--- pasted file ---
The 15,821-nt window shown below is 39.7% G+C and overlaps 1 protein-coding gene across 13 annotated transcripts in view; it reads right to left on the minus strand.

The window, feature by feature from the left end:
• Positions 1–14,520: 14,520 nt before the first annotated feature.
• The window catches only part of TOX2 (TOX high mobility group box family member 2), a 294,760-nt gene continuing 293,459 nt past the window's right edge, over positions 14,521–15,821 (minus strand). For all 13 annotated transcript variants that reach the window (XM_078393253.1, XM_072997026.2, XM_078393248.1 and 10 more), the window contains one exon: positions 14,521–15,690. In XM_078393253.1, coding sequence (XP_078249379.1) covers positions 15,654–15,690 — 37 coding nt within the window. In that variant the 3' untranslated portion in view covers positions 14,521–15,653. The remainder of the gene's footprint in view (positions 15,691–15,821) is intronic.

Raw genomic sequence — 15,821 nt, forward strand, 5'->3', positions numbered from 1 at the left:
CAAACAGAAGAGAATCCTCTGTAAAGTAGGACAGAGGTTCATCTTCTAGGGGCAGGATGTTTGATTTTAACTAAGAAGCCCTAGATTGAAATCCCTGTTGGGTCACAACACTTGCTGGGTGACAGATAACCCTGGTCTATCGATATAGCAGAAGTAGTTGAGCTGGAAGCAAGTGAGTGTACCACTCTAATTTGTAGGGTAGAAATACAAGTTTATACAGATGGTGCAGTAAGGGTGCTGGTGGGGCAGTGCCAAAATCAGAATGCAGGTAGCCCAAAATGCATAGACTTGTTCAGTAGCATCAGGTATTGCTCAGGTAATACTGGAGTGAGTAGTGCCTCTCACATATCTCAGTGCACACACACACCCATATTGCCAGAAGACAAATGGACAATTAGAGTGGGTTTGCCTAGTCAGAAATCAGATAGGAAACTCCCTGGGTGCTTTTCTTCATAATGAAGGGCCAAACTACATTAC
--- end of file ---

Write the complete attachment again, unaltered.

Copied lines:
The 15,821-nt window shown below is 39.7% G+C and overlaps 1 protein-coding gene across 13 annotated transcripts in view; it reads right to left on the minus strand.

The window, feature by feature from the left end:
• Positions 1–14,520: 14,520 nt before the first annotated feature.
• The window catches only part of TOX2 (TOX high mobility group box family member 2), a 294,760-nt gene continuing 293,459 nt past the window's right edge, over positions 14,521–15,821 (minus strand). For all 13 annotated transcript variants that reach the window (XM_078393253.1, XM_072997026.2, XM_078393248.1 and 10 more), the window contains one exon: positions 14,521–15,690. In XM_078393253.1, coding sequence (XP_078249379.1) covers positions 15,654–15,690 — 37 coding nt within the window. In that variant the 3' untranslated portion in view covers positions 14,521–15,653. The remainder of the gene's footprint in view (positions 15,691–15,821) is intronic.

Raw genomic sequence — 15,821 nt, forward strand, 5'->3', positions numbered from 1 at the left:
CAAACAGAAGAGAATCCTCTGTAAAGTAGGACAGAGGTTCATCTTCTAGGGGCAGGATGTTTGATTTTAACTAAGAAGCCCTAGATTGAAATCCCTGTTGGGTCACAACACTTGCTGGGTGACAGATAACCCTGGTCTATCGATATAGCAGAAGTAGTTGAGCTGGAAGCAAGTGAGTGTACCACTCTAATTTGTAGGGTAGAAATACAAGTTTATACAGATGGTGCAGTAAGGGTGCTGGTGGGGCAGTGCCAAAATCAGAATGCAGGTAGCCCAAAATGCATAGACTTGTTCAGTAGCATCAGGTATTGCTCAGGTAATACTGGAGTGAGTAGTGCCTCTCACATATCTCAGTGCACACACACACCCATATTGCCAGAAGACAAATGGACAATTAGAGTGGGTTTGCCTAGTCAGAAATCAGATAGGAAACTCCCTGGGTGCTTTTCTTCATAATGAAGGGCCAAACTACATTAC